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Will new law prevent – or create – a police state in Israel?

"Ben Gvir law" is "dangerous, fascist," one Knesset member tells ALL ISRAEL NEWS; Ben Gvir calls it "a blessing for democracy"

Head of the Jewish Power party MK Itamar Ben Gvir and Chief of Police Kobi Shabtai at a special committee in the Knesset, Jerusalem, Dec. 14, 2022. (Photo: Yonatan Sindel/Flash90)

Deliberations continued on Wednesday at the Knesset over a controversial law being proposed by the anticipated incoming coalition that would put the Israel police under the jurisdiction of a new position, the National Security minister.

The “Ben Gvir Law,” named for its author – far-right Knesset Member Itamar Ben Gvir, the presumptive minister of National Security – has raised concern among opposition members in the Knesset and minority groups who believe the law will turn Israel into a police state. 

The head of the Jewish Power party argues that the bill amends an antiquated ordinance from 1926. 

“Many things have changed since then and the country has advanced, but this outdated ordinance remains in place. Our proposal now comes to align Israel with other democratic countries where it is the minister in charge of the police force who determines policy, outlines his positions, and is granted the authority needed to implement them,” he said. “In the current situation, the National Security Minister bears the responsibility without holding authority. This amendment to the ordinance is a blessing for democracy.”

He added, “only in police states does the commissioner work on his own or is not subordinate.”

Critics say it is precisely the opposite and, instead, the law would create a police state. 

“This law is a dangerous law, it is a fascist law,” Knesset Member Ofer Cassif told ALL ISRAEL NEWS. “It actually, in practice, eliminates the distinction that must exist between the police and government.” 

Ben Gvir – who served neither in the army nor police – would become the de facto police chief and also be in charged of the border police’s operations in the West Bank, which is currently under the Israeli military.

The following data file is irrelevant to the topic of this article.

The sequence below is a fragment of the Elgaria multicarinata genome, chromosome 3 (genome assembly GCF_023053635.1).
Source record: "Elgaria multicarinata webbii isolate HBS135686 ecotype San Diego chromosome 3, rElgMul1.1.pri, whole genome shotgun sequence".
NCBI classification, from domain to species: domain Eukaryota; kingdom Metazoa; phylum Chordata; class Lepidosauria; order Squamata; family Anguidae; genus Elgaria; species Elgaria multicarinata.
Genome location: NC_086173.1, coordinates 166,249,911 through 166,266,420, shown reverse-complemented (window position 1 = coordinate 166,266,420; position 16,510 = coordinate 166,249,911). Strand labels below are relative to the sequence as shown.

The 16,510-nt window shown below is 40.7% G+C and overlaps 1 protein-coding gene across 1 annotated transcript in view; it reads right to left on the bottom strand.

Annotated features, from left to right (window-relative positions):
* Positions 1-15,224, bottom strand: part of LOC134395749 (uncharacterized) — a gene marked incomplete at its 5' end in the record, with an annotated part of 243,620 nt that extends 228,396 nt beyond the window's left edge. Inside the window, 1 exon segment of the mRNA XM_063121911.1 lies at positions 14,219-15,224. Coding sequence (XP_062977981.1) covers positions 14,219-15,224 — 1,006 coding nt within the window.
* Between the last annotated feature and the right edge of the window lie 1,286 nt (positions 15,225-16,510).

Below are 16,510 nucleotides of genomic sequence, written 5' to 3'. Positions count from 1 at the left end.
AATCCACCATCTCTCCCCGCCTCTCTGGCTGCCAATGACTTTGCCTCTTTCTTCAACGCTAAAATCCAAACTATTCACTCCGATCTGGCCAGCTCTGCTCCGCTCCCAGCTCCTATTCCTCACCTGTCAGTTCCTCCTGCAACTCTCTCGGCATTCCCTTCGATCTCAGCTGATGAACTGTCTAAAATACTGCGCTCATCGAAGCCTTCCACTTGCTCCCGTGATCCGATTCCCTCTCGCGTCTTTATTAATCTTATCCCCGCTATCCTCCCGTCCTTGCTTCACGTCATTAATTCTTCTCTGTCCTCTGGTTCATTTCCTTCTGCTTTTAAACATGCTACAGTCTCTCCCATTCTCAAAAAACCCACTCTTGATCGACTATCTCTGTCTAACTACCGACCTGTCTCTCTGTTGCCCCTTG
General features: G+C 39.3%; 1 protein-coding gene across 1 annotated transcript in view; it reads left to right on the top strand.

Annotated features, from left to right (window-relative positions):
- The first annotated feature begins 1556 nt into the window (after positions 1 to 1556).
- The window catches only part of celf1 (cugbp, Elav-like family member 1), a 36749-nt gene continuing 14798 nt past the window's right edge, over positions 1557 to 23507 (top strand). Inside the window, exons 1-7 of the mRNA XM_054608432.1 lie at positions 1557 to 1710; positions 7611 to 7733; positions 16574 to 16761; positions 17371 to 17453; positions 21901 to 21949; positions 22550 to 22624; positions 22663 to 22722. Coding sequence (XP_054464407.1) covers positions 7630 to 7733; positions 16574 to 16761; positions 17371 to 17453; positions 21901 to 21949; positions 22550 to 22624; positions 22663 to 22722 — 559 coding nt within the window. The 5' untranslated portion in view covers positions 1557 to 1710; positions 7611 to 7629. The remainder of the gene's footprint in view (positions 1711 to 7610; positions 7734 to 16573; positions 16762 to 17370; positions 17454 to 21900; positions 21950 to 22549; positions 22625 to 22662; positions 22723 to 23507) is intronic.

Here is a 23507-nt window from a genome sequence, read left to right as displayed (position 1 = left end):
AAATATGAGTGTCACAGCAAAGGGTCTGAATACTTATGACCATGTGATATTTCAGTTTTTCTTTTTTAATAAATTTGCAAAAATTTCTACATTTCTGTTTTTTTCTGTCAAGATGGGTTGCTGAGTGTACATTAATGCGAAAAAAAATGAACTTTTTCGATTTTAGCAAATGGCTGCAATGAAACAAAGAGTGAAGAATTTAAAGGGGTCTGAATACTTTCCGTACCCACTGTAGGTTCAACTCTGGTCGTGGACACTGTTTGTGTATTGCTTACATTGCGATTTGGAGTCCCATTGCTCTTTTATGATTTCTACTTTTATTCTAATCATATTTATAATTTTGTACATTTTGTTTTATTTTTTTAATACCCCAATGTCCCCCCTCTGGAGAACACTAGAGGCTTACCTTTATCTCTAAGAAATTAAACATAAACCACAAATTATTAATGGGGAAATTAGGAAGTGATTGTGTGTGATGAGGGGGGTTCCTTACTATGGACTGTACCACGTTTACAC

This is an expansion of the minister's powers over any time in Israel's history and allows the minister to set policy and determine which crimes will be pursued and which will be ignored.

Cassif said that the law would create a situation in which the minister would be able to use the police to target political or ideological opponents. He would be able to approve or deny permits for protests at his discretion.

“The coming minister, unfortunately, is a Jewish fascist and fundamentalist. That means that he sees, in any component which is not Jewish, a risk or at least an alien,” Cassif said. “He’s not going to persecute those who, according to him, assist Israel and the settlers, etc. But he is going to persecute worship.”

Ironically, it could be Knesset members like far-left Cassif of the Joint List party who will now protect the interests of Christians supporters of Israel should they be threatened by the new government, he said. 

“There is a serious risk for everybody who doesn’t accept the political and religious line of Ben Gvir and his companions. Everybody is on the list. That’s the nature of fascism: If you’re not with us, you are against us. And that's what's going to happen, especially if this law is going to be enacted. That’s the reason we give a fight here.”

At a fiery debate at the Knesset on Wednesday, members of the incoming coalition joined Cassif in offering their arguments. The bill passed a first reading earlier this week and needs to pass a second and third reading in order to become law. 

With a majority of 64 members in the expected incoming coalition, however, the law is expected to pass. 

Nicole Jansezian is the news editor for both ALL ISRAEL NEWS and ALL ARAB NEWS and senior correspondent for ALL ISRAEL NEWS

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